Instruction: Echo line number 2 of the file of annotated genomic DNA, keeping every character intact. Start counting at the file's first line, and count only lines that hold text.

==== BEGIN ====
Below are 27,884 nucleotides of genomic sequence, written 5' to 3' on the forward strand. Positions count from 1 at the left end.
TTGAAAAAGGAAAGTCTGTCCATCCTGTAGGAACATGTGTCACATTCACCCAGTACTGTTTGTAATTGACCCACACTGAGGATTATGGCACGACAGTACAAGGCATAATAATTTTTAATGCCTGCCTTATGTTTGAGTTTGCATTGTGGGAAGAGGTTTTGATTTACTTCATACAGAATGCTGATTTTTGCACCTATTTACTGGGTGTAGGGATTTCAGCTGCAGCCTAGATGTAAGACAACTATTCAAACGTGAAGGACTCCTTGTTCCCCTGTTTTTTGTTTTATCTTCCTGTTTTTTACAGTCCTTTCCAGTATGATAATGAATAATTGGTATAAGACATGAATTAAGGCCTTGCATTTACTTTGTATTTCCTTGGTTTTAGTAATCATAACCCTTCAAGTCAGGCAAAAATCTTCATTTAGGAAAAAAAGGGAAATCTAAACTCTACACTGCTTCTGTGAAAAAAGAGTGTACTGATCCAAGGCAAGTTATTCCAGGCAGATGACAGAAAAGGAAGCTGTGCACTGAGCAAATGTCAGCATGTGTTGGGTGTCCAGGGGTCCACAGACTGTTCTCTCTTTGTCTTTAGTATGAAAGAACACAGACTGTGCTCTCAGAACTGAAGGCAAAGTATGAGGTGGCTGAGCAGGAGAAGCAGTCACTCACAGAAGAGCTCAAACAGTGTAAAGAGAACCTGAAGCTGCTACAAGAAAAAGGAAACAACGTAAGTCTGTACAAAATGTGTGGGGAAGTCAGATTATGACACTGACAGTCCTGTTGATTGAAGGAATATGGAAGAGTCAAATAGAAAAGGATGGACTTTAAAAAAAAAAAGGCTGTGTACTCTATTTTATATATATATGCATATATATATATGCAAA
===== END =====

TTGAAAAAGGAAAGTCTGTCCATCCTGTAGGAACATGTGTCACATTCACCCAGTACTGTTTGTAATTGACCCACACTGAGGATTATGGCACGACAGTACAAGGCATAATAATTTTTAATGCCTGCCTTATGTTTGAGTTTGCATTGTGGGAAGAGGTTTTGATTTACTTCATACAGAATGCTGATTTTTGCACCTATTTACTGGGTGTAGGGATTTCAGCTGCAGCCTAGATGTAAGACAACTATTCAAACGTGAAGGACTCCTTGTTCCCCTGTTTTTTGTTTTATCTTCCTGTTTTTTACAGTCCTTTCCAGTATGATAATGAATAATTGGTATAAGACATGAATTAAGGCCTTGCATTTACTTTGTATTTCCTTGGTTTTAGTAATCATAACCCTTCAAGTCAGGCAAAAATCTTCATTTAGGAAAAAAAGGGAAATCTAAACTCTACACTGCTTCTGTGAAAAAAGAGTGTACTGATCCAAGGCAAGTTATTCCAGGCAGATGACAGAAAAGGAAGCTGTGCACTGAGCAAATGTCAGCATGTGTTGGGTGTCCAGGGGTCCACAGACTGTTCTCTCTTTGTCTTTAGTATGAAAGAACACAGACTGTGCTCTCAGAACTGAAGGCAAAGTATGAGGTGGCTGAGCAGGAGAAGCAGTCACTCACAGAAGAGCTCAAACAGTGTAAAGAGAACCTGAAGCTGCTACAAGAAAAAGGAAACAACGTAAGTCTGTACAAAATGTGTGGGGAAGTCAGATTATGACACTGACAGTCCTGTTGATTGAAGGAATATGGAAGAGTCAAATAGAAAAGGATGGACTTTAAAAAAAAAAAGGCTGTGTACTCTATTTTATATATATATGCATATATATATATGCAAA